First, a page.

Aemilian, the Son of Monaes, of Alexandria, 628-655 A.D. The Canon
Print
My words, and my appearance, and my way,
shall fashion me an armour excellent; and so,
being from every fear and every weakness wholly free,
I shall confront the men who are on evil ends intent.
 
They shall desire to injure me. But who shall say
of all of those approaching me,
that I have wounds? or who of them shall know
which are the parts where I am vulnerable, —
beneath my panoply of lies unfathomable?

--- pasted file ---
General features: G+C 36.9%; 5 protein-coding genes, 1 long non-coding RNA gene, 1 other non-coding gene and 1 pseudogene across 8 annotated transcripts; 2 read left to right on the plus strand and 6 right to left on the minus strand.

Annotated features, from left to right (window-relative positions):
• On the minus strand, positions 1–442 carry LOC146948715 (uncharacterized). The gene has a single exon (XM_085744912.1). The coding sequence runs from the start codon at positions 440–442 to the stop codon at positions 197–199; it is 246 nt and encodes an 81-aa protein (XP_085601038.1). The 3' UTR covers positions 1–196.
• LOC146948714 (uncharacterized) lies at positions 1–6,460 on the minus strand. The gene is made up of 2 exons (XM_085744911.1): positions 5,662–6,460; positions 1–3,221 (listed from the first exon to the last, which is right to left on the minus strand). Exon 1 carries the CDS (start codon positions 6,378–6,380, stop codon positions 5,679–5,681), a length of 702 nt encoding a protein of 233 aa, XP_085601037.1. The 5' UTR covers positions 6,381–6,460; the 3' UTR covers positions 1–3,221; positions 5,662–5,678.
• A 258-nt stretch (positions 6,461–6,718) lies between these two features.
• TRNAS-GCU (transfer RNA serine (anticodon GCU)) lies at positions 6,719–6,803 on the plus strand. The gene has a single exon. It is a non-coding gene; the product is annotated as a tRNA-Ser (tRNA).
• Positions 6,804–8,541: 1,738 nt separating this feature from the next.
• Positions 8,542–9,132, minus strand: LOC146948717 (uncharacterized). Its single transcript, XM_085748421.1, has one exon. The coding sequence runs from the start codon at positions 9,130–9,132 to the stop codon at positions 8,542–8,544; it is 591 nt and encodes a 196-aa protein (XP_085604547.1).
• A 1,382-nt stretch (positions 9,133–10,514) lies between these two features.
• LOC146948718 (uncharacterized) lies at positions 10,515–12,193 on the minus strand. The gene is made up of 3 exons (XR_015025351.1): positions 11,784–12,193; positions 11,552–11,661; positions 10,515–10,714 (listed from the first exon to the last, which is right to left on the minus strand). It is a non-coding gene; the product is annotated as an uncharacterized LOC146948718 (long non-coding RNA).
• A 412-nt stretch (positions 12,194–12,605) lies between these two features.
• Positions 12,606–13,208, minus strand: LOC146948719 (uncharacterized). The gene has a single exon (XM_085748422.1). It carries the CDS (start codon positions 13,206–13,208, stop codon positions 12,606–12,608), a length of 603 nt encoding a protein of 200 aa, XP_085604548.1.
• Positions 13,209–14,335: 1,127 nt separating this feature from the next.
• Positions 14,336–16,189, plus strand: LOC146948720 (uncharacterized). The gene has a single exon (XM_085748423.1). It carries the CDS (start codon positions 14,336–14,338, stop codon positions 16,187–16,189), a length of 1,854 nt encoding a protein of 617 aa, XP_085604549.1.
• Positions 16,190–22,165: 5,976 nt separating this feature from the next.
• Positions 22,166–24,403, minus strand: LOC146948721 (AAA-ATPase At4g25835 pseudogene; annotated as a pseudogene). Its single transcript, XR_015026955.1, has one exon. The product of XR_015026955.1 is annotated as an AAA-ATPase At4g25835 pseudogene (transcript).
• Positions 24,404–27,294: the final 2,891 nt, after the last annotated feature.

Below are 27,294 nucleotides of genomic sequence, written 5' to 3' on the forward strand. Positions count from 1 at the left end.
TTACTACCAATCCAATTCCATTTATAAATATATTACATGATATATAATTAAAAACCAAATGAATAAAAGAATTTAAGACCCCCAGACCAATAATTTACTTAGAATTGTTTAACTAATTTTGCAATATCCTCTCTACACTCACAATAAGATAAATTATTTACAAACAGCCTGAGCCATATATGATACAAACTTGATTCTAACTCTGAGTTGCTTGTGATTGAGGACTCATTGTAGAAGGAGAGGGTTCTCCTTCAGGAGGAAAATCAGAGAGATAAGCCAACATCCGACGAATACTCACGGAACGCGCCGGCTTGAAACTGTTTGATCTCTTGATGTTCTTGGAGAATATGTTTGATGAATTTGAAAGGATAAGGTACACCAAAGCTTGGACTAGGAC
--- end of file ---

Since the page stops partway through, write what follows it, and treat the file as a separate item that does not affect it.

With boastful spirit, and in words resembling these,
ran thought and speech of young Aemilian, the son of Mónaes:
Did he, one wonders, ever have that armour made? —
Howbeit, he did not wear it long, for he was laid
at rest, in Sicily, at the age of twenty-seven.

Translated by John Cavafy

(Poems by C. P. Cavafy. Translated, from the Greek, by J. C. Cavafy. Ikaros, 2003)

- Original Greek Poem

- Translation by Edmund Keeley/Philip Sherrard

- Translation by Stratis Haviaras